Seven games into his NFL career, Spokane's Erik Coleman has impressed everyone with his cool, calm and collected manner. Of course, as soon as Coleman got to thinking about his appearance on Monday Night Football, he completely blows his cover.
"I'd be lying if I said it's not very exciting," Coleman admits. "You grow up watching Monday Night Football."
Coleman's family and friends -- not to mention New York Jets teammates, coaches and fans -- loved what they saw of Coleman on Monday. The rookie free safety out of Lewis and Clark High School and Washington State University played a key role in a stifling defensive effort that helped the Jets pound Miami 41-14.
Coleman, who has started every game for the Jets despite not being drafted until the fifth round, moved into the team lead Monday with 42 tackles this season. Coleman had interceptions in each of his first two games -- he later had a 55-yard interception return for a touchdown against ex-Cougar coach Dennis Erickson's San Francisco 49ers wiped out by a penalty -- and he's already earned NFL Defensive Rookie of the Month and AFC Defensive Rookie of the Week honors.
"He has composure, and that's what I liked about him when he first came here," Jets coach Herman Edwards says. "The game wasn't too big for him."
Coleman helped the Jets start 5-0 for the first time in the team's 45-year history before defending Super Bowl champion New England edged New York 13-7 on Oct. 25 in a battle of unbeatens. Coleman led the Jets with a season-high eight tackles.
"We had our chances to win," Coleman says from the Jets' training facility. "They're a good team, too. It was a dogfight.
"I mean, I had fun. It was cold, it was raining, it was a playoff atmosphere. It was fun."
Coleman's coaches always marveled at Coleman's intensity and love for the game. Nothing has changed in New York.
"He's not intimidated to go out there," Edwards says. "He doesn't really care if he's a fifth-round draft pick. He just wants to play."
"Scouts who come through [Pullman] who are with the Jets just rave about him," says WSU defensive coordinator Robb Akey, who calls Coleman "one of my all-time favorites."
Coleman says he's been treated wonderfully by the notoriously demanding New York media and fans: "Everything's better when you win," he says.
Coleman is renting a house with Rashad Lewis, another rookie safety, outside of New York City near the Jets' training facility on Long Island.
"It's in Port Lockout," Coleman says. "It's a real quiet, residential town. You've got to drive 15 miles an hour. It takes about 15 minutes to get to our training facility if you drive the speed limit."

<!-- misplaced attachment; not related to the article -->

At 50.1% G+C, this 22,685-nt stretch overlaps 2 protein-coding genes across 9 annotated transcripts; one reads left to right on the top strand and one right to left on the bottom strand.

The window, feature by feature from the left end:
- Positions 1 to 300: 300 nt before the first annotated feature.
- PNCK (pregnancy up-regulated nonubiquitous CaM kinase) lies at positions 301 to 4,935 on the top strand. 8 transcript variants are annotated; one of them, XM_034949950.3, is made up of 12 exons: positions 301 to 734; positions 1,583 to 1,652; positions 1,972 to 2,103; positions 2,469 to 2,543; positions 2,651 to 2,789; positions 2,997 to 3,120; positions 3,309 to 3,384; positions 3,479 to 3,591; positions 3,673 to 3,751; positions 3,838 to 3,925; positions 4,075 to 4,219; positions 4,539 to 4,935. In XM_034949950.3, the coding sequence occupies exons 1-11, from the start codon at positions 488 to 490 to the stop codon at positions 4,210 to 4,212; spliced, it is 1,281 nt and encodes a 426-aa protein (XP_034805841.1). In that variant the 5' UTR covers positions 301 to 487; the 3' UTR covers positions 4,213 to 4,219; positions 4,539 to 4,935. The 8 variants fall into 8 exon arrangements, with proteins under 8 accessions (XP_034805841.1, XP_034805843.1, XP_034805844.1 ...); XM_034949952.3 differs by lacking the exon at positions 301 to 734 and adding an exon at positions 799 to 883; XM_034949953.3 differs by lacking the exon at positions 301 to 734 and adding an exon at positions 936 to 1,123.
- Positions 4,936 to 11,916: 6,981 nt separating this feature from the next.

So, Erik, how long does it take you?
"I usually get there in 10 minutes," he says with a laugh.
Coleman can afford to laugh. Actually, the young man who grew up poor in Spokane -- his family was evicted from a home or two when they couldn't pay the bills -- can afford a lot of things on his $230,000 annual salary (the NFL rookie minimum) and his six-figures signing bonus.
Coleman bought his mother a car ("I owe her so much") and treated himself to a Cadillac Escalade EXT pickup.
"But I bought it with 2,000 miles on it, so I saved a lot of money," says Coleman, a conservative sort who says most of his money has gone to savings, investments and family.
The 5-foot-10, 200-pound Coleman is a ferocious tackler who has been known to put a world of hurt on opposing players. He was originally expected to back up veteran strong safety Reggie Tongue (a free-agent signee from the Seattle Seahawks), but when Tongue was slowed by a calf injury in training camp, Coleman took advantage.
"I'm confident in myself and my skills," Coleman says. "Now that I'm in this situation, I'm not overwhelmed."
Coleman says he quickly learned to admire the mild-mannered Edwards ("He's a man of Christ; he's just a good person"). It took a little longer for Coleman to appreciate new Jets defensive coordinator Donnie Henderson, a former Idaho assistant.
"He's more of an aggressive, fiery type of coach," Coleman explains. "He's been rubbing off on us. We're taking on his attitude on defense. I took a while to adjust to his coaching style, but he's a great coach."
WSU observers would think Coleman could handle any coach after dealing with the omni-intense Akey, but Coleman admits that Henderson "was definitely intimidating at first. I learned to listen to the message, not the delivery."
Coleman figures if he can adjust from the Apple Cup to the Big Apple, the move from college to the pros can't be all that tough.